• michael


    Love the post on Orthodoxy! Just skip the other three traditions. 😉

    I’m an Anabaptist very interested in Orthodoxy. My guess is that the “weakest” aspect of Orthodoxy is their “missional” aspect which as an Anabaptist is obviously important since Anabaptist are perhaps most noted for the belief that your faith has practical demands on your life.

  • Miriam

    I almost hesitate to comment because I’m still a relative new convert (2 years as of this Pascha, been attending for a little over 3 years), having growing up in a mixed environment–a little bit of charismatic Xity when I was younger, lots of times in a Reformed Baptist church (that bordered a little bit on fundamentalism at times), Evangelical, before converting; sometimes my theology is still shaped a little by those things too, I haven’t parsed out all the differences and similarities yet.

    But wanted to respond to this:

    “What to say? Well, as an Anabaptist (not to ignore a Gospel specialist), I’d like to have seen more emphasis on the teachings of Jesus — how does the Sermon on the Mount, for instance, fare in Orthodox spirituality? What about discipleship as learning from Jesus to follow his teaching and his Lordship?”
    For me, these things are tied into #7. Every Sunday, we publicly read an apostle as well as the Gospel…having spent much time in a Reformed Baptist church that read everything through the eyes of certain letters of Paul [and perhaps bits of the OT], I was relieved to finally hear the gospels read and taught from regularly. They’re interwoven with being united to Christ, for me. I don’t divide His teachings from His incarnation, life, death, and resurrection, they’re all one thing to me, and all a part of “theosis” (deification, and thanks for mentioning it’s not like pantheism. 🙂 )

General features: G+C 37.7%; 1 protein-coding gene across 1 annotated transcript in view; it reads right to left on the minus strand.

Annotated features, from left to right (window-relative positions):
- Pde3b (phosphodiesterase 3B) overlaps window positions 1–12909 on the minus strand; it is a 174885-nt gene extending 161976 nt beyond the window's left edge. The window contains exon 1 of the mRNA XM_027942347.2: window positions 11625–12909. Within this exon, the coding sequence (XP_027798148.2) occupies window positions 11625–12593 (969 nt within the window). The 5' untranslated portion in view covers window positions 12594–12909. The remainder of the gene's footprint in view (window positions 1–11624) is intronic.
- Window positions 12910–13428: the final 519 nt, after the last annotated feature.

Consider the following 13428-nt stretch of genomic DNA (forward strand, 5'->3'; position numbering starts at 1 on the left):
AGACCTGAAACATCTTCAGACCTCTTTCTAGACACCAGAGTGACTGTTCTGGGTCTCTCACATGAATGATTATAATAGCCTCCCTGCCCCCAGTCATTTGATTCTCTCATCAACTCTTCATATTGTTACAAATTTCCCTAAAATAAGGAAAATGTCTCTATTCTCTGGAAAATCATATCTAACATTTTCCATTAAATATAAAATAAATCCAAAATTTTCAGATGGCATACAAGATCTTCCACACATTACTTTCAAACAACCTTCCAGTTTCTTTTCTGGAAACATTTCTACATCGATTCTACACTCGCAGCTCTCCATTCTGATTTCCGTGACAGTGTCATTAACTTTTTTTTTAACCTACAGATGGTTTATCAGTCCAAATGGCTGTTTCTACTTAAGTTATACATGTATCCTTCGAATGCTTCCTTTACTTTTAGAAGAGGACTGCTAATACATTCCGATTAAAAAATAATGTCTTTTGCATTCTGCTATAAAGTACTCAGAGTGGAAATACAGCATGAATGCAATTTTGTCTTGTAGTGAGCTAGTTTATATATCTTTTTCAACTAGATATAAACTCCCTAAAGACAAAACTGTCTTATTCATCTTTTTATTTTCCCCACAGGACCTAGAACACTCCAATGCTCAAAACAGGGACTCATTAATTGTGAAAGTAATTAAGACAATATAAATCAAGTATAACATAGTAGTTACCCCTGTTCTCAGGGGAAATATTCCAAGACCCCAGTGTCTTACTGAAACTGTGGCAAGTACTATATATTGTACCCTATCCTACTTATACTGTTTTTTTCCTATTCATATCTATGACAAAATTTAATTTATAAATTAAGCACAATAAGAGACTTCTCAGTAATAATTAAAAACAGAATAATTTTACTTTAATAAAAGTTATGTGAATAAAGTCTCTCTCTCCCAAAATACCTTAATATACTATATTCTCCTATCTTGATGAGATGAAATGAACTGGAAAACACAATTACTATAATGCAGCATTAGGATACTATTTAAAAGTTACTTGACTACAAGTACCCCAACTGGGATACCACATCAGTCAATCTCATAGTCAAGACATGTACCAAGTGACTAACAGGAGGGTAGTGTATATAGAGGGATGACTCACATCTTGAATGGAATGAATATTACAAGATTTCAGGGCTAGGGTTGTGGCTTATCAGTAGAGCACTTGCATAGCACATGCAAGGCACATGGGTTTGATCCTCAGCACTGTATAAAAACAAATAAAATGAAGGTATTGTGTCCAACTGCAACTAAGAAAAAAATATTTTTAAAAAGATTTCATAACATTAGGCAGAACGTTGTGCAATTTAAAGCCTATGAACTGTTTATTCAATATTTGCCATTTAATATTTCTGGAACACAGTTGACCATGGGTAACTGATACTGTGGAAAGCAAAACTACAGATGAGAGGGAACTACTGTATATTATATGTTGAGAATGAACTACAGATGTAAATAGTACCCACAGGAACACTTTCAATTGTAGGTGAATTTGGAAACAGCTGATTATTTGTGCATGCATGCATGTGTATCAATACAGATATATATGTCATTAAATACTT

What about Messiahship and kingdom theology?

    We don’t use the same language of “kingdom” that I became familiar with in my OT theology classes, but I think we live it out similarly. Perhaps it’s just something I’ve taken with me–I first learned about kingdom theology at Gordon and it transformed my entire life. We talk about the kingdom a lot in Orthodoxy, especially in the Liturgy, because it is there that we uniquely enter the kingdom. We believe that in Liturgy the Kingdom is made manifest (not that it isn’t made manifest in other places and times, it’s like your comment on the sacraments…we have sacraments, and they’re unique, but they’re not limited, they expand out and EVERYTHING good ultimately has the potential to be a sacrament.) So it might not be talked about as explicitly as it is in some places, but I see it lived out in my church–on Sundays, but also when we serve the poor (especially connected with our fasting periods during Lent and at other times), etc.

    Where is Israel’s Story in Orthodox spirituality?